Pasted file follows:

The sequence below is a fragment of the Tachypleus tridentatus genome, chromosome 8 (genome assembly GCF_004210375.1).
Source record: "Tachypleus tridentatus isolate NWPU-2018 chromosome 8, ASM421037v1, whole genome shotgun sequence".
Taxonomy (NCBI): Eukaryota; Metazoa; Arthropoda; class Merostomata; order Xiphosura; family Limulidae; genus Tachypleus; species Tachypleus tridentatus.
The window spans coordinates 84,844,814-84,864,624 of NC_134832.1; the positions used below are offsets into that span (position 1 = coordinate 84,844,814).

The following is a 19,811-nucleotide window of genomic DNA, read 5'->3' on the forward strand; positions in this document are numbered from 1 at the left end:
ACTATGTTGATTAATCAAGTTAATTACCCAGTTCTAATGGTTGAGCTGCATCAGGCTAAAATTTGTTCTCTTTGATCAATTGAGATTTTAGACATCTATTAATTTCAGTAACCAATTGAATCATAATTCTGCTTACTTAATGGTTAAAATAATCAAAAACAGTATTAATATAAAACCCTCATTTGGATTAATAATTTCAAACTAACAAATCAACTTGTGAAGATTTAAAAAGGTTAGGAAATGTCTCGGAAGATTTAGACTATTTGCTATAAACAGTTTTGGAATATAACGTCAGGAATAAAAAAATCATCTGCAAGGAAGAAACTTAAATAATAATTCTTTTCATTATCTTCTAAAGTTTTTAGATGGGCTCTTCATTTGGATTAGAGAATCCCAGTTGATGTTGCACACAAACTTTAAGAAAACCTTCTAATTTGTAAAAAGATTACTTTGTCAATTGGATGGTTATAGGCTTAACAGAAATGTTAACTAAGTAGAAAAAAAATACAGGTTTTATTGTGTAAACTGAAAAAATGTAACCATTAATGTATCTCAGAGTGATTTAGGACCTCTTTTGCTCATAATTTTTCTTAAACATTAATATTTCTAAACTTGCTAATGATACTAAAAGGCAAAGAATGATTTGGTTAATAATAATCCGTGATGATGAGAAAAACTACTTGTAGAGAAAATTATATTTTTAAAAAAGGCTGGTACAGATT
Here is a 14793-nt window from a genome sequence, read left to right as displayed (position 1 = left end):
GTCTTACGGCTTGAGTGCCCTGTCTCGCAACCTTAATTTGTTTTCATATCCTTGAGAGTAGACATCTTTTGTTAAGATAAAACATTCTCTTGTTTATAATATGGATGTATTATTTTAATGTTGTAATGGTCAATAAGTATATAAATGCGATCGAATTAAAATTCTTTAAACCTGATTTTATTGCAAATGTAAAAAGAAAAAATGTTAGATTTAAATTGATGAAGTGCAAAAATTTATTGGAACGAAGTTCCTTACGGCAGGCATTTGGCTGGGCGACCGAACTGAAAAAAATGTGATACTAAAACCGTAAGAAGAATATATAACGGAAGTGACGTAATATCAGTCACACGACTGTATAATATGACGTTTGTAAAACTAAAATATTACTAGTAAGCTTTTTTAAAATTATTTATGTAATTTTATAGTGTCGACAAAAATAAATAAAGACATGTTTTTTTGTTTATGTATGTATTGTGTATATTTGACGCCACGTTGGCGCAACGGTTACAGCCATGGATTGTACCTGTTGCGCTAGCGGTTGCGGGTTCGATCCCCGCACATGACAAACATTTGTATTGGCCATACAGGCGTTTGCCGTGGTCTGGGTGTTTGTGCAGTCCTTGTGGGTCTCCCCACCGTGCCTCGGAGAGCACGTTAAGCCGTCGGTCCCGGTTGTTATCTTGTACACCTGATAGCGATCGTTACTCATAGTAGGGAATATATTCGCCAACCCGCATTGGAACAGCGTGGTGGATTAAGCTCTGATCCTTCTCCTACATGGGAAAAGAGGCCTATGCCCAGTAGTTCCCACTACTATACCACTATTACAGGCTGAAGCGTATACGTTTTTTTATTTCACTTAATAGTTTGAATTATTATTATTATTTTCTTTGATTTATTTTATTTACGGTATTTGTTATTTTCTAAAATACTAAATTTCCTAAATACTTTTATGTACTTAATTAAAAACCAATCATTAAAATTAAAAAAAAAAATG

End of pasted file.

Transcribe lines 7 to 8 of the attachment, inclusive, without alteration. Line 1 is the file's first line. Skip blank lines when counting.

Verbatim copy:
Here is a 14793-nt window from a genome sequence, read left to right as displayed (position 1 = left end):
GTCTTACGGCTTGAGTGCCCTGTCTCGCAACCTTAATTTGTTTTCATATCCTTGAGAGTAGACATCTTTTGTTAAGATAAAACATTCTCTTGTTTATAATATGGATGTATTATTTTAATGTTGTAATGGTCAATAAGTATATAAATGCGATCGAATTAAAATTCTTTAAACCTGATTTTATTGCAAATGTAAAAAGAAAAAATGTTAGATTTAAATTGATGAAGTGCAAAAATTTATTGGAACGAAGTTCCTTACGGCAGGCATTTGGCTGGGCGACCGAACTGAAAAAAATGTGATACTAAAACCGTAAGAAGAATATATAACGGAAGTGACGTAATATCAGTCACACGACTGTATAATATGACGTTTGTAAAACTAAAATATTACTAGTAAGCTTTTTTAAAATTATTTATGTAATTTTATAGTGTCGACAAAAATAAATAAAGACATGTTTTTTTGTTTATGTATGTATTGTGTATATTTGACGCCACGTTGGCGCAACGGTTACAGCCATGGATTGTACCTGTTGCGCTAGCGGTTGCGGGTTCGATCCCCGCACATGACAAACATTTGTATTGGCCATACAGGCGTTTGCCGTGGTCTGGGTGTTTGTGCAGTCCTTGTGGGTCTCCCCACCGTGCCTCGGAGAGCACGTTAAGCCGTCGGTCCCGGTTGTTATCTTGTACACCTGATAGCGATCGTTACTCATAGTAGGGAATATATTCGCCAACCCGCATTGGAACAGCGTGGTGGATTAAGCTCTGATCCTTCTCCTACATGGGAAAAGAGGCCTATGCCCAGTAGTTCCCACTACTATACCACTATTACAGGCTGAAGCGTATACGTTTTTTTATTTCACTTAATAGTTTGAATTATTATTATTATTTTCTTTGATTTATTTTATTTACGGTATTTGTTATTTTCTAAAATACTAAATTTCCTAAATACTTTTATGTACTTAATTAAAAACCAATCATTAAAATTAAAAAAAAAAATG